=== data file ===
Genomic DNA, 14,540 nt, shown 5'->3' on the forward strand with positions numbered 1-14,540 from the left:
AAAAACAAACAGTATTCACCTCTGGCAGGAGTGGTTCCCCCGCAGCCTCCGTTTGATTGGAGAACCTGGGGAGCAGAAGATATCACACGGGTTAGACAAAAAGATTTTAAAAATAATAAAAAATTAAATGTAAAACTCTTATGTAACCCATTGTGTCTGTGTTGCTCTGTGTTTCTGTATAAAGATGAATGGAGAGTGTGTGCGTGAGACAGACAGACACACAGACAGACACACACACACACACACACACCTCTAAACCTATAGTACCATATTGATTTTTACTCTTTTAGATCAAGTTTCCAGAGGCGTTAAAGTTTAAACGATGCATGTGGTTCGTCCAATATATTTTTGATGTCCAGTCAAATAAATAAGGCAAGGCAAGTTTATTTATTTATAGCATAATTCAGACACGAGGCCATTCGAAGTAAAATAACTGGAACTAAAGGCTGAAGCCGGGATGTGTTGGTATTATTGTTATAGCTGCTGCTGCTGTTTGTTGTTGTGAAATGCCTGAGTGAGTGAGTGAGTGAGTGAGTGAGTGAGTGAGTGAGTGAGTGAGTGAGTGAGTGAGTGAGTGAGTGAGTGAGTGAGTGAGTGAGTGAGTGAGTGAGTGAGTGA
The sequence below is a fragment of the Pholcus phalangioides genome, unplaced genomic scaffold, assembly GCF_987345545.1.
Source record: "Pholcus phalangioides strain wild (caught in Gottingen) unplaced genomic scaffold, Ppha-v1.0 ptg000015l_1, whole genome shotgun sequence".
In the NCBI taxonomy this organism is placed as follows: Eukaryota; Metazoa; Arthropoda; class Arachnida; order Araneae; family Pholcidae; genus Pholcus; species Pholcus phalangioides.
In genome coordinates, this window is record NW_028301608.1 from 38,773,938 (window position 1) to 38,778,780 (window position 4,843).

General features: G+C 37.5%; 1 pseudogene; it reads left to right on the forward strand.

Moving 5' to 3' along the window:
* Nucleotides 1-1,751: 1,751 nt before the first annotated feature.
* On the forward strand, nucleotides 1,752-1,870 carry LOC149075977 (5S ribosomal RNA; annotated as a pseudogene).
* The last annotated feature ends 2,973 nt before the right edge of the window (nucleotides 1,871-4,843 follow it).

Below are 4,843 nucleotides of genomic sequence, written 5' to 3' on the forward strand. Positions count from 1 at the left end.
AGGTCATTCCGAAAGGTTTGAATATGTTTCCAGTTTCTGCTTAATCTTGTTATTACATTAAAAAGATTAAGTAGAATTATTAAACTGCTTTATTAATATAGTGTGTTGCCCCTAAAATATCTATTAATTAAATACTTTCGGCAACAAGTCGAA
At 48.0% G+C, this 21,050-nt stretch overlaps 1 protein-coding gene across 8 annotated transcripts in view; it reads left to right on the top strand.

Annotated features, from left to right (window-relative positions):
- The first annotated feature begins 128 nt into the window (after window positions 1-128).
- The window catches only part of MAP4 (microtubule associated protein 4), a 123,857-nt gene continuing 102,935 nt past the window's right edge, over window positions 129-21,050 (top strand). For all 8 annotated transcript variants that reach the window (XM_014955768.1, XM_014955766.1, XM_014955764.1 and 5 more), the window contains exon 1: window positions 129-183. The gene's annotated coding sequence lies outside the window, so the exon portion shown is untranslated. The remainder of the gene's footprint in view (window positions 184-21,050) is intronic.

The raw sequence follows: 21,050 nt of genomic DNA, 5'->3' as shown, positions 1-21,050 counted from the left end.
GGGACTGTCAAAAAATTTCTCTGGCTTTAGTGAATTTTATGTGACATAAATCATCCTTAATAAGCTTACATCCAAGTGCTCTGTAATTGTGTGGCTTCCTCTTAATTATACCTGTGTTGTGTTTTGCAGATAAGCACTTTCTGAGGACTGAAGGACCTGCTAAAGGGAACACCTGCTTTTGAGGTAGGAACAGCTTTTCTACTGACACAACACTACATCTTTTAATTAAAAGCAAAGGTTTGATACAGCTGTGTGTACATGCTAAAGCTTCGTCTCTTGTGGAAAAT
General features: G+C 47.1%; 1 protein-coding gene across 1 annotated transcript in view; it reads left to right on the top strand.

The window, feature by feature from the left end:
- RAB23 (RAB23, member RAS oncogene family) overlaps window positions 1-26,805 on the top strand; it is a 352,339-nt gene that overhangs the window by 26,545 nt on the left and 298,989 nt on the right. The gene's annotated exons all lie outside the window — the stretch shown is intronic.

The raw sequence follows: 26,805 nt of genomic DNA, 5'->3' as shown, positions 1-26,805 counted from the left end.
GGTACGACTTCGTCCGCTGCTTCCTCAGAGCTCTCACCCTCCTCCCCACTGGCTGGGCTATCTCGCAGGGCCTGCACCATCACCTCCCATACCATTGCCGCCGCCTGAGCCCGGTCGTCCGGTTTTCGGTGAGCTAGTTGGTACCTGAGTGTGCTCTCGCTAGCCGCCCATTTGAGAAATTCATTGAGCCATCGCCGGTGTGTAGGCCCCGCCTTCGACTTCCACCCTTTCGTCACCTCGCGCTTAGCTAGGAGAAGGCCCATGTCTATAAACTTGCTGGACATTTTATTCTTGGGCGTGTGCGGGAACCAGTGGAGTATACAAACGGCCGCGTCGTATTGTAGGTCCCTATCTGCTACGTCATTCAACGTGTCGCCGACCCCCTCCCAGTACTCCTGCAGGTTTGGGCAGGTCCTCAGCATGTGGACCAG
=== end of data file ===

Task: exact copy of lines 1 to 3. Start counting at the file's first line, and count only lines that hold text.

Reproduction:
Genomic DNA, 14,540 nt, shown 5'->3' on the forward strand with positions numbered 1-14,540 from the left:
AAAAACAAACAGTATTCACCTCTGGCAGGAGTGGTTCCCCCGCAGCCTCCGTTTGATTGGAGAACCTGGGGAGCAGAAGATATCACACGGGTTAGACAAAAAGATTTTAAAAATAATAAAAAATTAAATGTAAAACTCTTATGTAACCCATTGTGTCTGTGTTGCTCTGTGTTTCTGTATAAAGATGAATGGAGAGTGTGTGCGTGAGACAGACAGACACACAGACAGACACACACACACACACACACACCTCTAAACCTATAGTACCATATTGATTTTTACTCTTTTAGATCAAGTTTCCAGAGGCGTTAAAGTTTAAACGATGCATGTGGTTCGTCCAATATATTTTTGATGTCCAGTCAAATAAATAAGGCAAGGCAAGTTTATTTATTTATAGCATAATTCAGACACGAGGCCATTCGAAGTAAAATAACTGGAACTAAAGGCTGAAGCCGGGATGTGTTGGTATTATTGTTATAGCTGCTGCTGCTGTTTGTTGTTGTGAAATGCCTGAGTGAGTGAGTGAGTGAGTGAGTGAGTGAGTGAGTGAGTGAGTGAGTGAGTGAGTGAGTGAGTGAGTGAGTGAGTGAGTGAGTGAGTGAGTGAGTGAGTGAGTGA
The sequence below is a fragment of the Pholcus phalangioides genome, unplaced genomic scaffold, assembly GCF_987345545.1.